The primary development tool for an Agentry mobile application is the Agentry Editor. The Editor is provided as a plug-in component to the Eclipse development platform.
Eclipse is an open source project freely available for download from the project’s website, and can also be installed with the Agentry Editor plug-in. The Agentry Editor is a 4th generation language (4GL) development tool providing point-and-click development of applications. Much of the behavior of the Editor is dictated by the overall behavior of the Eclipse platform.
The following is general information covering the Eclipse platform and the Agentry Perspective within Eclipse. Developers unfamiliar with Eclipse will find this information useful as a starting point. It is also recommended that developers review the help information provided with Eclipse by selecting Help | Help Contents and reviewing the Workbench User Guide as well as other information provided in the help content.
Specifics on procedures, navigation, and other topics related specifically to the Agentry Editor are covered in detail in subsequent sections.
The Agentry Editor plug-in includes an Eclipse perspective consisting of several Views. A view is a pane or tab within Eclipse that presents information about and access to various development components. Perspectives are a collection of multiple views. Opening a perspective within Eclipse opens all of that perspective’s views.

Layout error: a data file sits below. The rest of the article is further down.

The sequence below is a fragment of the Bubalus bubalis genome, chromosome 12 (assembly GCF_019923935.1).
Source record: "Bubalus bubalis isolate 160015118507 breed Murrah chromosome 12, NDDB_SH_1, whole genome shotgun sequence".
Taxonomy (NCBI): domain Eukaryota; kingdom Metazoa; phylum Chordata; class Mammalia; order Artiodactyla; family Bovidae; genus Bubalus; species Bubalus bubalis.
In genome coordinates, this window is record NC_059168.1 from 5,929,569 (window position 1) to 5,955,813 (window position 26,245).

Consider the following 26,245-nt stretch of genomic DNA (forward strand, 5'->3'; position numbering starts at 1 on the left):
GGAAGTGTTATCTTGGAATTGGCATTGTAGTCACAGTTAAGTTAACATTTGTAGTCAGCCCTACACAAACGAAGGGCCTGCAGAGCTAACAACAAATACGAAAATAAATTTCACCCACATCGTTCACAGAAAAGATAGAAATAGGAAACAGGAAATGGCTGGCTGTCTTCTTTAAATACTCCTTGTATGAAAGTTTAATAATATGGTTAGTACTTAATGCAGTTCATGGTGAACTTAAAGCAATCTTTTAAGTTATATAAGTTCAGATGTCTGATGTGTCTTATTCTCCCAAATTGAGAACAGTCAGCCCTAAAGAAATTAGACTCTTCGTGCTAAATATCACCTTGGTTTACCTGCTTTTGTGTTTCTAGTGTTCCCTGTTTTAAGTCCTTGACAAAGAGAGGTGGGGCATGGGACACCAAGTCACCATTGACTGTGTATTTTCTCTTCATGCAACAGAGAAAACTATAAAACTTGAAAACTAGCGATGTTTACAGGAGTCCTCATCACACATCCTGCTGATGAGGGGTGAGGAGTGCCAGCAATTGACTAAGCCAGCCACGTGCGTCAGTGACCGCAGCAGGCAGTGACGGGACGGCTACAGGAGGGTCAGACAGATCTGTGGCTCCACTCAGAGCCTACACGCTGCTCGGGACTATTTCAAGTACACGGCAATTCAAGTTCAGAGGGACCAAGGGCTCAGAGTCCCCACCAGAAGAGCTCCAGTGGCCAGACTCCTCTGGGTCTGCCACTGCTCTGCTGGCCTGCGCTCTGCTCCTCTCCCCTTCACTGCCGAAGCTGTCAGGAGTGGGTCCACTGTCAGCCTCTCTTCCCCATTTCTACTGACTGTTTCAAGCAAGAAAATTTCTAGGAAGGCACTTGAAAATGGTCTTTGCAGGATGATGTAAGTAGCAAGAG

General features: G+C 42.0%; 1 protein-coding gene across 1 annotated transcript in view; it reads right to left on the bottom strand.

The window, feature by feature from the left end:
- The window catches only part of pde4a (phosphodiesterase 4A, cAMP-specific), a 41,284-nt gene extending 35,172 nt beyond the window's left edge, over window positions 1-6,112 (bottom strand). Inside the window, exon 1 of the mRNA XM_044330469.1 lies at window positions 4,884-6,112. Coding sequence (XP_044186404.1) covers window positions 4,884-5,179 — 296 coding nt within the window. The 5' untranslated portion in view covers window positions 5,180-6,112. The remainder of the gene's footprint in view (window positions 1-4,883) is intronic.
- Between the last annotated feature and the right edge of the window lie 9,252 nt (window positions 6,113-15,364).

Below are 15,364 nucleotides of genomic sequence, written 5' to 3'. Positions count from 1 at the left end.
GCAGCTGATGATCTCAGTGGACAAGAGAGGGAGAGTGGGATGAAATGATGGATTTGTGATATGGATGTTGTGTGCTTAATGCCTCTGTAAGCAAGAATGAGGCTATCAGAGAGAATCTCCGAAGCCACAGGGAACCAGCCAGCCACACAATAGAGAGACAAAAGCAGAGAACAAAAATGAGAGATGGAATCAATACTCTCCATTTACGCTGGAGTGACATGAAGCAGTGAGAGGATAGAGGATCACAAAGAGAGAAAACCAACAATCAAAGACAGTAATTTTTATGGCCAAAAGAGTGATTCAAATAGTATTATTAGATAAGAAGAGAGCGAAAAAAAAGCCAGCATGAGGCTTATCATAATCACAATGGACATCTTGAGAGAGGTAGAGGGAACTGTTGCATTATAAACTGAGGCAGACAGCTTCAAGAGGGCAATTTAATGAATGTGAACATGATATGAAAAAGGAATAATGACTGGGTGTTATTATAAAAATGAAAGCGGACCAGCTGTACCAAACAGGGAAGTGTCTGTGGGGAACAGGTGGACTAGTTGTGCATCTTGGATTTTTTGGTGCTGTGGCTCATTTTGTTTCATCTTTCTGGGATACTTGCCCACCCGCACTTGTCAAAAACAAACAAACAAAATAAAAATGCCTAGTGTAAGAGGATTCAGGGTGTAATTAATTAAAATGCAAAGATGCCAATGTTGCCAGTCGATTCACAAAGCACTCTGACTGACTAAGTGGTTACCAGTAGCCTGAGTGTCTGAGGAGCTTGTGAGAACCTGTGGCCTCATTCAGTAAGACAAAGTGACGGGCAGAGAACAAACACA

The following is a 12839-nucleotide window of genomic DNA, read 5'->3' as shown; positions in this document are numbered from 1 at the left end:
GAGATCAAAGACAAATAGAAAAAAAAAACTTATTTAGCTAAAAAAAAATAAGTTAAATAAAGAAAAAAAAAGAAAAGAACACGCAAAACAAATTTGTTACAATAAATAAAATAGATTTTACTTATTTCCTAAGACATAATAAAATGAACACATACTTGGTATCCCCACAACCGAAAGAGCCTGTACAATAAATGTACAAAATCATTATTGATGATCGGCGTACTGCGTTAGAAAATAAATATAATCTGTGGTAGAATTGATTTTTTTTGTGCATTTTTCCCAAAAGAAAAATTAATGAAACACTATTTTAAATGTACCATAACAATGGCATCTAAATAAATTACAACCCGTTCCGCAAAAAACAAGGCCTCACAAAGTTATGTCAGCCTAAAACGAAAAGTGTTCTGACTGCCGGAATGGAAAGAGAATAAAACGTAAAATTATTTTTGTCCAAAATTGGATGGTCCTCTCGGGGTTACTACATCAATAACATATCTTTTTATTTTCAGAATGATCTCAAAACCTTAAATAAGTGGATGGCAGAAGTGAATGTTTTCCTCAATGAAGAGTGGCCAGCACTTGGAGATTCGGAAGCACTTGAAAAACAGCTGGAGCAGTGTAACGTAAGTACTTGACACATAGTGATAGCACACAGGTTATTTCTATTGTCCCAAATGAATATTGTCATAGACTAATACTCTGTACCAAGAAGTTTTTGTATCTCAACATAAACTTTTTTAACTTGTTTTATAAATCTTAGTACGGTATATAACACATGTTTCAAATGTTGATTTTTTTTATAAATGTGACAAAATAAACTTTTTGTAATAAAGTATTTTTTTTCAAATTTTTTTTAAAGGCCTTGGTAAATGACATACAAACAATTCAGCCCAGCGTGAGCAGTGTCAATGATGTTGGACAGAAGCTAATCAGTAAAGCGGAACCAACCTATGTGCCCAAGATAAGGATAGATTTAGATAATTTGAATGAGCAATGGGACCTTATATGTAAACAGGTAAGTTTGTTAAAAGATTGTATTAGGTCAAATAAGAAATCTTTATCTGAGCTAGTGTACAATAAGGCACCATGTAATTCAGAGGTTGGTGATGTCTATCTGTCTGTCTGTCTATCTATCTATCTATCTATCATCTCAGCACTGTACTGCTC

The views within the Agentry perspective provided by the Agentry Editor plug-in are the primary views for application development within Agentry, but they are not the only views that will be used in most projects. Other views and other perspectives within Eclipse provide features and functionality that match the tasks and development work performed for a given application project. The ability to use the core views within the Agentry perspective in conjunction with views from other tools and plug-ins within Eclipse is one of the main advantages to the Agentry Editor plug-in architecture.
A common perspective used during the development of a mobile application is the Java perspective. This perspective is provided with Eclipse and includes various views and other tools to support Java development work. When working with a mobile application that will synchronize data with a back end system using Java, this perspective is used regularly for development, implementation and configuration tasks.
Development work related to a mobile application’s Agentry definitions is organized within the Agentry Editor in an Agentry Application Project. This project contains the definitions that are the mobile application, structured according to the Agentry Application Hierarchy. Within the Agentry Editor perspective this project is presented in the Project Explorer View according to the application hierarchy. Within this view the developer navigates through the application definitions. The project itself is stored as an Agentry application project file with the extension .apj.